Sir William Stanley, whose timely intervention at Bosworth had ensured Henry's victory in the battle, had been overheard to state that if Warbeck really was the son of Edward IV, he would never oppose him. A Parliament held in 1495 passed a number of acts of attainder including one against Stanley. When it was pointed out to the king that it was Sir William Stanley's timely intervention that had saved his life at Bosworth, he replied that he had also delayed long enough for him to have lost it. Stanley was beheaded for treason on 10 February and his lands forfiet to the crown.
With funds provided by Margaret of York, Warbeck arrived on English shores in July 1485, he attempted to land at Deal in Kent. He hoped to gather support in the surrounding area prior to marching on London. His small force was routed and many of his troops slain before Warbeck had even disembarked. Forced to retreat, he sailed for Ireland, where he obtained the support of Maurice FitzGerald, 9th Earl of Desmond at Munster, and laid siege to Waterford, but was unsuccessful, he then sailed for Scotland.
Seeing an opportunity to cause problems for his English neighbour, James IV King of Scots gave refuge to the pretender and provided him with a pension of £1200 a year. James also gave him the hand of his kinswoman, Lady Catherine Gordon, in marriage. Catherine was the daughter of George Gordon, 2nd Earl of Huntly.
Warbeck attempted a second invasion of England on 21 September 1496 and marching from Edinburgh, crossed the border penetrating around 4 miles into England. Little was achieved and his second attempt at raising a rebellion turned out to be equally disastrous, as support for his cause was not forthcoming south of the border. In the hope of improving relations with the Scots, Henry offered James the hand of his daughter Margaret Tudor in marriage, James, seeing the advantages of such a match, willingly accepted and in July 1497 Warbeck returned to Ireland accompanied by his wife and their children, he again attempted to besiege Waterford, but after 11 days was repelled and chased by English ships.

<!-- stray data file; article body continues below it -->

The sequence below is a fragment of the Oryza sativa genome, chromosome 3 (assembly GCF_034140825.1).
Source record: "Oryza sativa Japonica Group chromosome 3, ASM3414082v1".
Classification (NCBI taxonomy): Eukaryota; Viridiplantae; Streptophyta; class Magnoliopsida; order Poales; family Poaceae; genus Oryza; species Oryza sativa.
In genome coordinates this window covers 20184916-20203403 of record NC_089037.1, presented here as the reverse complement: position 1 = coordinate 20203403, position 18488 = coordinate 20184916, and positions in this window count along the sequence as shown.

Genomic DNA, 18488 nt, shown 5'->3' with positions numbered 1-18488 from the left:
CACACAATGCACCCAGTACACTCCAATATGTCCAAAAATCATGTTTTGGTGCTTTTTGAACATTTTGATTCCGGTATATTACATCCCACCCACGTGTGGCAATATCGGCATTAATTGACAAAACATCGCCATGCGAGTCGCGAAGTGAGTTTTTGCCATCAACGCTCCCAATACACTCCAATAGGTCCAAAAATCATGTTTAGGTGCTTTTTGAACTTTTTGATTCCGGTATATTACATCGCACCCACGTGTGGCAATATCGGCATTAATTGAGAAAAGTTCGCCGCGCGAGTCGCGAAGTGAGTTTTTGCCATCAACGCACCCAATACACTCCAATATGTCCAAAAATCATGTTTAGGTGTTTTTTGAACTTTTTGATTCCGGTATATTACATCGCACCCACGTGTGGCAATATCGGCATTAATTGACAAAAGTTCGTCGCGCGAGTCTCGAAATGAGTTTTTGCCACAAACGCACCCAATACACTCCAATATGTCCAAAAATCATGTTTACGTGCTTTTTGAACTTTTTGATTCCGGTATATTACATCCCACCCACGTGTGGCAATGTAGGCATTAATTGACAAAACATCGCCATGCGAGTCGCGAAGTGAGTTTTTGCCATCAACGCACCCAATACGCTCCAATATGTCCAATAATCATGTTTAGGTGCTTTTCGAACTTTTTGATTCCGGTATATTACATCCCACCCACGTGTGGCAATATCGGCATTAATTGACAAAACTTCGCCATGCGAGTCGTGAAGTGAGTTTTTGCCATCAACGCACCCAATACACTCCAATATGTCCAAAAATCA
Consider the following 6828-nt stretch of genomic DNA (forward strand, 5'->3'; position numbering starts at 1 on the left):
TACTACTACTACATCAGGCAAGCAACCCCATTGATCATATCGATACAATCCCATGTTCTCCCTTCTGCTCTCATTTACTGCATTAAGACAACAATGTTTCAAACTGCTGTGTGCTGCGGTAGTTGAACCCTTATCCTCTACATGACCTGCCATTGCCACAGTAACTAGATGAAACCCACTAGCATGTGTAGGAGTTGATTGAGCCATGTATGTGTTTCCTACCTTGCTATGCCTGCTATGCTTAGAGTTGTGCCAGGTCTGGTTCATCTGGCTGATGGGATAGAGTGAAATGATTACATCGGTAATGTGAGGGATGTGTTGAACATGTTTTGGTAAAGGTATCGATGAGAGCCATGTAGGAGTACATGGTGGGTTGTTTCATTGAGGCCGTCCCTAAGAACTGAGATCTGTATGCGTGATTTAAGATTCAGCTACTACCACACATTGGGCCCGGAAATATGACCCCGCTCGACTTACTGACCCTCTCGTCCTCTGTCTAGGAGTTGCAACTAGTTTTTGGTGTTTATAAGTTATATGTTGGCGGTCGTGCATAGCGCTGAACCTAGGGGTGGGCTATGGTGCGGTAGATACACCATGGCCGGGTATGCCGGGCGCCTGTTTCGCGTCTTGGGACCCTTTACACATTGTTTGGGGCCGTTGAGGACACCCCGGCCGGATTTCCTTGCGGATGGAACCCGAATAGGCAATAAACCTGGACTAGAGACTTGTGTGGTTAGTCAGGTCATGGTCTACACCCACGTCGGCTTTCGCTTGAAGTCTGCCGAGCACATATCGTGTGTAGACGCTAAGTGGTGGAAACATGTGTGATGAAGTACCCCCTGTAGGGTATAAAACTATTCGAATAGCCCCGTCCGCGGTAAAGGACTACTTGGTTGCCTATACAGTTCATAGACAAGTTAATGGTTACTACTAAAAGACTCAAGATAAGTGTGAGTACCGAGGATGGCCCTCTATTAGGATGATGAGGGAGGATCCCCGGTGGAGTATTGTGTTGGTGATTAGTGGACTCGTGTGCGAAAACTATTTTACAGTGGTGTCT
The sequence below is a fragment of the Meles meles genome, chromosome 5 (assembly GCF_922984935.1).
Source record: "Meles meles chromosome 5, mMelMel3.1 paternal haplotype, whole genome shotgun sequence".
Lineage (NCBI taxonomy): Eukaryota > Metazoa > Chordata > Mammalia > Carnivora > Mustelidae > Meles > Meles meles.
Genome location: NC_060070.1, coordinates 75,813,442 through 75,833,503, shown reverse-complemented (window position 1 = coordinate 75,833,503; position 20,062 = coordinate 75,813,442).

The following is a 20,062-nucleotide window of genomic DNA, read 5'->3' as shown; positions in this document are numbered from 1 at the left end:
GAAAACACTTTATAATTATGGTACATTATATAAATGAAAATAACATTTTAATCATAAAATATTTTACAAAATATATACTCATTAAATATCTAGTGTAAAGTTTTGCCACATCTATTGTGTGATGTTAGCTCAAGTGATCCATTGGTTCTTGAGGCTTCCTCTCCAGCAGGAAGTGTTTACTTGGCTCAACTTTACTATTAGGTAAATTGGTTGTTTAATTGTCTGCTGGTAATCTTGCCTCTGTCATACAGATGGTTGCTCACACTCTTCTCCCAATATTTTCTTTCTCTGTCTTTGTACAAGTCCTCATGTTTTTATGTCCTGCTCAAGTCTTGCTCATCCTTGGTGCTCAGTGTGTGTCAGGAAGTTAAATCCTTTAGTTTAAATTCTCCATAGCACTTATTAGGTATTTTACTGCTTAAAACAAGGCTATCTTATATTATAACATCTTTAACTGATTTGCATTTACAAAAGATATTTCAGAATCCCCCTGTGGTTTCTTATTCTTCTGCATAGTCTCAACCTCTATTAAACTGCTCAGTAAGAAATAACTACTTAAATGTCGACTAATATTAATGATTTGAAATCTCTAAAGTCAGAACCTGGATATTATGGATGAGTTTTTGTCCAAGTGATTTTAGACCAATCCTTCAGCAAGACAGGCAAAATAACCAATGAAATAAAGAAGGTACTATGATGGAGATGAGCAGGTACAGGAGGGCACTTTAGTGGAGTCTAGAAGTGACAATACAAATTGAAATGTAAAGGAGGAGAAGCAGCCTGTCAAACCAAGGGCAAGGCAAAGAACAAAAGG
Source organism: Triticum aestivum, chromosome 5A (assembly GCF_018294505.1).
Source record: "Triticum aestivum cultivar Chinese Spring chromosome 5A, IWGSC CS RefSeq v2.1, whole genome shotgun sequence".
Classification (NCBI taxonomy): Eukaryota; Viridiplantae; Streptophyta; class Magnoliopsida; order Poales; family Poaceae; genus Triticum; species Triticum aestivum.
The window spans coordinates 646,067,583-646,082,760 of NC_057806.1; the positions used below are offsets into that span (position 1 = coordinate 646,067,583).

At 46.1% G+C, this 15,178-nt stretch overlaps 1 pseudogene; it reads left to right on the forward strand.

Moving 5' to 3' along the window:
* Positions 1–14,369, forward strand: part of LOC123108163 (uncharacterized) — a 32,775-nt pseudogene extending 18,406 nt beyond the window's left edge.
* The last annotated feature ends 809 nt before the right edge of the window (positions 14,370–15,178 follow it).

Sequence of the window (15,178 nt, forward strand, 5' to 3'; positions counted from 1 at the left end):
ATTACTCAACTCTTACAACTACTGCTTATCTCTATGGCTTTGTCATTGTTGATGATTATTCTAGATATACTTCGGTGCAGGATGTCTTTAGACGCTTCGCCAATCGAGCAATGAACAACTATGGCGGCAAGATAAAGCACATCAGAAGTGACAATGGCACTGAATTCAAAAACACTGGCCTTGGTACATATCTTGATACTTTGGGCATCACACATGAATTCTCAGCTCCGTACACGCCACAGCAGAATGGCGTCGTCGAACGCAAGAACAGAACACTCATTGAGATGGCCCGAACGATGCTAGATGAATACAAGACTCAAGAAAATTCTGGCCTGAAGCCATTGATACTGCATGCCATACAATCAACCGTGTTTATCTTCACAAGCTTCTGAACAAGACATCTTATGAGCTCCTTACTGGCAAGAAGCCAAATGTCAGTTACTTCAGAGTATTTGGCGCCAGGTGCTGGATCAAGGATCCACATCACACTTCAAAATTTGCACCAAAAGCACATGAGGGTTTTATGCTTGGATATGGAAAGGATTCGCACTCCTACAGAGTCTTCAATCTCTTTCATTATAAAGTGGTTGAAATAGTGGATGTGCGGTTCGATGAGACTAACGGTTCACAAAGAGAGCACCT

Hoping to profit from the ill feeling of the Cornish toward Henry VII, who had recently risen in revolt, Warbeck landed at Whitesand Bay, to the west of Plymouth. He proclaimed that he could prevent high taxes raised to fight the Scots, which the Cornish objected to, he was greeted enthusiastically. Warbeck was declared King Richard IV on Bodmin Moor and with a large army of Cornishmen entered Exeter and proceeded to Taunton. Henry VII dispatched an army under Giles Daubeney, 1st Baron Daubeney, to oppose them. When Warbeck heard news that the King's scouts had reached Glastonbury he lost his nerve and deserted his army. He was taken prisoner at Beaulieu Abbey in Hampshire, where he had hoped to obtain sanctuary.
Henry VII himself arrived in Taunton on 4 October 1497, where he received the surrender of the remaining Cornish army. The ringleaders were executed and others fined. Warbeck was sent to the Tower of London, being paraded through the London streets on horseback where he was met with derision by the Londoners. His wife Catherine Gordon was kindly treated and placed in the household of Henry VII's consort Elizabeth of York.
While imprisoned in the Tower he entered into a conspiracy with Edward, Earl of Warwick, the pair attempted to escape in 1499 but were captured. On 23 November 1499 Warbeck was drawn on a hurdle from the Tower to Tyburn, where after reading out a confession, he was hanged. Warwick also paid for the escape attempt with his life, at the age of 24, he was beheaded for treason on Tower Hill.